If you are going to cook your food, a smaller amount should be sufficient if you know how to prepare meals ahead of time and buy in bulk. Fresh ingredients are less expensive than the ready-made meals offered in fast food restaurants and chains, which may cost anywhere from $3 to $25 if you want a fancy dining experience. This makes it less expensive than dining out at your neighborhood fast food or restaurant chain. The good thing about cooking your own meals is that you can make them in batches and reheat them. So, the amount you would normally use for one meal can be stretched to multiple meals if you cook at home. If you already have an empty bottle of shampoo and soap with you, you can get refills for them for a lot less money than buying bottled ones. It should still be within your budget to buy your toothbrush and toothpaste because they are less expensive than soap and shampoo. Toiletries are also frequently shockingly affordable.

Next are the costs of transportation. You might choose to just walk to your university if you manage to rent an apartment or dorm nearby. This will not only save you money but will also allow you to get some exercise in the morning. But if you live a long way from your university, you should be able to determine which means would save you money without sacrificing the time you to get to school.

Miscellaneous expenses should be the last category in your budget. Items that you purchase, including vitamins, medication, or a new purse. How much of your monthly budget you have left over should determine how much you set aside for these costs.

Students should also note the 50-30-20 rule wherein necessities take up 50% of the allowance, 30% for wants, and the remaining 20% for savings. Some variations of this budgeting system may also work for different individuals depending on their situation. This rule also works well even outside the university.

4. Carry a water bottle

If you plan on lasting the whole month with your allocated allowance, one extra pointer you should follow is to always bring a water bottle with you whenever you go to school or go out with your friends. Water can be relatively cheap and often be overlooked when budgeting but the amount you save per month just by carrying your own water bottle and not buying PET bottles can really surprise you. A person needs constant hydration and that is what bringing a water bottle with you provides: constant and free hydration.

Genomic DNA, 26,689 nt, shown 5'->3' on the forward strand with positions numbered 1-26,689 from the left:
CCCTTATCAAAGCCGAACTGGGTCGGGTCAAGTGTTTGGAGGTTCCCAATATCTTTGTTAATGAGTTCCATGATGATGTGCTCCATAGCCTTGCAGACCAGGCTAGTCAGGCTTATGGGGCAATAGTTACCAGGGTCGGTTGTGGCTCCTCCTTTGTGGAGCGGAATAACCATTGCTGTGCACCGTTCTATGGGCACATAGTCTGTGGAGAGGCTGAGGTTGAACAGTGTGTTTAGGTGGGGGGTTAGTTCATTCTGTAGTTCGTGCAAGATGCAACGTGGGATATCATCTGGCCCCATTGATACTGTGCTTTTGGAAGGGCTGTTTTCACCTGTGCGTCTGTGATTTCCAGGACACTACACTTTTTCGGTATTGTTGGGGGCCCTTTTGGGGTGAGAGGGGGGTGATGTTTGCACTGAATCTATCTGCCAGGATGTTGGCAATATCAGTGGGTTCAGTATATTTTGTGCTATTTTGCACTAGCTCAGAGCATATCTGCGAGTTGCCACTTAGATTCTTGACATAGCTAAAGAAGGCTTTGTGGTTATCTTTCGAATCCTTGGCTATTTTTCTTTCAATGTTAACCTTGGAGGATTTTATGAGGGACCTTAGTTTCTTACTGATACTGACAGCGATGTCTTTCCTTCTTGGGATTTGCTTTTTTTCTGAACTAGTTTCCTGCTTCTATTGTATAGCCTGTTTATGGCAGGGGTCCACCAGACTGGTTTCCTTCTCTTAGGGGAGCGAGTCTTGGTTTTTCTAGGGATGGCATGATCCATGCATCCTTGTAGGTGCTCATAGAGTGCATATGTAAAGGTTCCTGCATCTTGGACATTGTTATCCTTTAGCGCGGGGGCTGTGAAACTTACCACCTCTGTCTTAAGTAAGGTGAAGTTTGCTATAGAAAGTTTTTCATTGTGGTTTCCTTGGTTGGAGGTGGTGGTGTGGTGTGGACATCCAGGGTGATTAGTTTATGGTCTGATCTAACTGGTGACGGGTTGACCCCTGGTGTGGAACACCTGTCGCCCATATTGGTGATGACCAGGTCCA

5. Be wary of your dining expenses

If you intend to live on a tight budget for the entire month, eating out is not a good idea, as you may have already realized. Indulging in the modern-day pleasures on occasion is vital, but if you want to make it through the entire month, you should also take a step back from them. You may go to your favorite fast-food restaurant once a week or once a month, but if you go out frequently, your budget may get even more constricted than if you stayed home and skipped the happy hour.

6. Get a part-time job

It could be time to obtain a part-time job if you feel that the amount your parents give you each month is still insufficient, even after making every effort to budget it. You may choose to take a part-time job if you don’t really have a strict schedule and have a lot of free time after your course. It can provide you with valuable experience that you can later add to your resume, in addition to giving you more money to add to your budget. Most fast-food chains employ students and you can often find managers who are kind enough to adjust our shift hours to suit your class schedule. Family restaurants also take in university students as well but they do not hire as often as fast-food chains do.


As a student, you must practice disciplined spending and careful budgeting when handling your money. You may make your allowance last the entire month by knowing your complete monthly income, setting aside funds for necessities, making a thorough budget plan, and forming frugal habits like making meals at home and carrying a water bottle. Furthermore, taking into account part-time work might offer additional financial assistance and priceless work experience. Gaining financial stability during your college years and getting ready for a more autonomous and responsible future are two benefits of learning these budgeting techniques.


Carelle is a teacher who has been through the ups and downs of the teacher and learner life. She wishes for every learner to gain educational satisfaction that will help embody the people they want to be in the future.